“The establishment has always been concerned about music,” folk singer Pete Seeger said about his peace and protest songs.  “I’ve quoted Plato for years, who wrote, ‘It’s very important that the wrong kind of music not be allowed in the Republic.’ And I’ve also heard there’s an old Arab proverb, ‘When the king puts the poet on his payroll, he cuts off the tongue of the poet.’ I think they’re both right.”

Pete Seeger, who died yesterday at the age of 94, knew something important about the arts as an area of knowledge. As we treat the arts in TOK, we are dealing with far more than the question, “How do we know what is beautiful?”  We are dealing not just with beauty but also with meaning and communication – the very essence of shared knowledge.  We are dealing with ways of knowing that show us the world as it is, and with imagination that suggests to us that another world is possible.

Pete Seeger used his music to protest what he saw as wrong in his American society – opposing the Vietnam War, for instance, and supporting the civil rights movement. Despite being blacklisted in the McCarthy era, when even suspicion of communist leanings was treated as a crime, Seeger persisted in using song to make political comment. Reviving and reworking folk songs, and writing his own, he was an influential force in American music, inspiring many other musicians and ultimately reaching a large audience.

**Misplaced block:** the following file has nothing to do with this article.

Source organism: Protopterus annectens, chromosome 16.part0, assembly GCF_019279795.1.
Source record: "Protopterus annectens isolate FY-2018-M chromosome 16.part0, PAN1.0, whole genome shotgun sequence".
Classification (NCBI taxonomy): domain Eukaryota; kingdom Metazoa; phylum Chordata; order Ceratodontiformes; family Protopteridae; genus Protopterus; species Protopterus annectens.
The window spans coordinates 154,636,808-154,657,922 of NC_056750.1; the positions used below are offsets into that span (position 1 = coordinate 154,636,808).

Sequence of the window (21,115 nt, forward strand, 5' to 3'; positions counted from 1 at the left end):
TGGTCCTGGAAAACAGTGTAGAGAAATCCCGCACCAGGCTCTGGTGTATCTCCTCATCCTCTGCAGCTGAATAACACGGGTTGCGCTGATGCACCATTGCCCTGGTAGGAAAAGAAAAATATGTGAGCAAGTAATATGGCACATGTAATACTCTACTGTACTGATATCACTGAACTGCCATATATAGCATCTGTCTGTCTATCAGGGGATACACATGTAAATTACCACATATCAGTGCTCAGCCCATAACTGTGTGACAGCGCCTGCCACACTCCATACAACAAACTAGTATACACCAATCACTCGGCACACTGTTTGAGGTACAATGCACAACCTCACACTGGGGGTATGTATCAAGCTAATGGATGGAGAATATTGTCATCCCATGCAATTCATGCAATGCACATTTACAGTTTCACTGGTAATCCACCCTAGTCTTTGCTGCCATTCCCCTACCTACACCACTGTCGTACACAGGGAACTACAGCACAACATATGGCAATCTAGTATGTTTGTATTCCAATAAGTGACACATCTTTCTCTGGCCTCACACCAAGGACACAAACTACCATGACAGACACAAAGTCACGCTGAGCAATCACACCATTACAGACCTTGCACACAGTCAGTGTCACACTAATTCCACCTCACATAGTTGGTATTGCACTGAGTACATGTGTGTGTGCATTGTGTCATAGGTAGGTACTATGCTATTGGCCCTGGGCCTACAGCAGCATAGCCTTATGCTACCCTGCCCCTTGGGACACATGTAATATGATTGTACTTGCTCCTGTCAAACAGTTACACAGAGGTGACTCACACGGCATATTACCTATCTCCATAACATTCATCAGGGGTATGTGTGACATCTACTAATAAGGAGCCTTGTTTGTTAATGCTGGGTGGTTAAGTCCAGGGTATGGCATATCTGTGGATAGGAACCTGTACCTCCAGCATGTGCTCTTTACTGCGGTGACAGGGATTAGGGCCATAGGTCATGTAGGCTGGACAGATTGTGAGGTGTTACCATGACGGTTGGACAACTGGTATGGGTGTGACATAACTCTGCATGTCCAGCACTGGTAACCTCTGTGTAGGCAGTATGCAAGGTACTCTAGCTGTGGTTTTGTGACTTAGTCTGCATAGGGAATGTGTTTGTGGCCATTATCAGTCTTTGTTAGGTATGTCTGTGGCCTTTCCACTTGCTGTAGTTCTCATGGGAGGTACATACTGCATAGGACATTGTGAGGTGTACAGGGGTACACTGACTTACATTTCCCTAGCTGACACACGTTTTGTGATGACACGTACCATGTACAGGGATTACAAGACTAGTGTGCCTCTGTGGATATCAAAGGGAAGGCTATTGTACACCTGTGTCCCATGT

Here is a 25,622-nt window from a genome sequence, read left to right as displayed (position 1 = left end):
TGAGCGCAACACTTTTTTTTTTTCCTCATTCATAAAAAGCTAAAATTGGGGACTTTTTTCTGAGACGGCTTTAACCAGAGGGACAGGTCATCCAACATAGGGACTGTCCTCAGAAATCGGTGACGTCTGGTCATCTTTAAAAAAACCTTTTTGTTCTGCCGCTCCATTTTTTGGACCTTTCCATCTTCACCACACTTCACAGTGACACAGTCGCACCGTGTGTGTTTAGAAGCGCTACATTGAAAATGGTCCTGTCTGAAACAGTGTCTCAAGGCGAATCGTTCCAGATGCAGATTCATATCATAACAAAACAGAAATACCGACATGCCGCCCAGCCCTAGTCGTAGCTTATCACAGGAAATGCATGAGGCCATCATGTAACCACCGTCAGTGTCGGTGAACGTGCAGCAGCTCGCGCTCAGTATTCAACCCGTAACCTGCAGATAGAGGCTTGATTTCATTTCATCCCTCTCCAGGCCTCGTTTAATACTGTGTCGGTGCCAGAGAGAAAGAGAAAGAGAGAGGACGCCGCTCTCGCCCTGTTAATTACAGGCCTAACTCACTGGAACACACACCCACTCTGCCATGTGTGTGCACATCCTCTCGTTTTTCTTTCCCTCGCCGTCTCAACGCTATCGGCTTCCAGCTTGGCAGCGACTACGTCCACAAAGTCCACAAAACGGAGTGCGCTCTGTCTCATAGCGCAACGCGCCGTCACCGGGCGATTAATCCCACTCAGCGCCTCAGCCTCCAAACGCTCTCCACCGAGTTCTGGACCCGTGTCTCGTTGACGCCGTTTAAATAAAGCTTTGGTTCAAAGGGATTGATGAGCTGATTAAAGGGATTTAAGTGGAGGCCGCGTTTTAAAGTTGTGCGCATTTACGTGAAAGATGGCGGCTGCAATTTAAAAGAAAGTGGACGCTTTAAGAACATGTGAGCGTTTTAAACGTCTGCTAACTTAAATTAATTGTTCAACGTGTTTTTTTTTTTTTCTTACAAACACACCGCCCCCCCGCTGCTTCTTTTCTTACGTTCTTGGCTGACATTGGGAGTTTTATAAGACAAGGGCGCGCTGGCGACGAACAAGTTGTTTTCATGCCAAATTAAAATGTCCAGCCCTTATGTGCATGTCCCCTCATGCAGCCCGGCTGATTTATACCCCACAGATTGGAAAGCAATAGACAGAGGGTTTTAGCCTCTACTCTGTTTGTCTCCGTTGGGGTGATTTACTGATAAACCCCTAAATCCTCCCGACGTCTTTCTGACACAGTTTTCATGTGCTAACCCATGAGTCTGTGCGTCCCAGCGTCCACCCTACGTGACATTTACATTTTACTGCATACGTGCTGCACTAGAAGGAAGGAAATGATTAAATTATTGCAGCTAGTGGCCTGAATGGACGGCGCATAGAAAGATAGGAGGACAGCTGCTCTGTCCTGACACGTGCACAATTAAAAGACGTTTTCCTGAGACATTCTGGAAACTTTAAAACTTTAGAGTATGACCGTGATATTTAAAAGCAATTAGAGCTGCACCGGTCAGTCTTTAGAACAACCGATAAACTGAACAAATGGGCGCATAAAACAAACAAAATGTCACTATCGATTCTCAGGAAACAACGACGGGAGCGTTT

In TOK he provides a fine example of creating art from a perspective (personal, cultural, political) with a purpose, and of the effect of the arts to bring groups of people together in shared response and expression.  Many of his songs, from his anti-war song “Where have all the flowers gone?” (“When will we ever learn?”) to his version of the gospel song “We shall overcome” that became the icon song of the American civil rights movement, also exemplify how music, literature, painting or the other arts, even when rooted in specific times and places, can often resonate both emotionally and thematically in a way that could be argued to be universal.

Playing one of Pete Seeger’s songs in TOK class could open a good discussion on the kind of knowledge shared in the arts.


Eileen Dombrowski, Lena Rotenberg, Mimi Bick.  Chapter 15, The Arts.  Theory of Knowledge IB Course Companion.  Oxford University Press, 2013. https://global.oup.com/education/product/9780199129737?region=international

Megan Gibson, “Songs of Peace and Protest: Six Essential Cuts from Pete Seeger”, Time, January 28. 2014. http://entertainment.time.com/2014/01/28/pete-seeger-best-songs/

Above, Joan Baez sings “We Shall Overcome” in 2009 in Prague, with President Vaclav Havel, himself formerly a writer and dissident. Another context, another layer of meaning.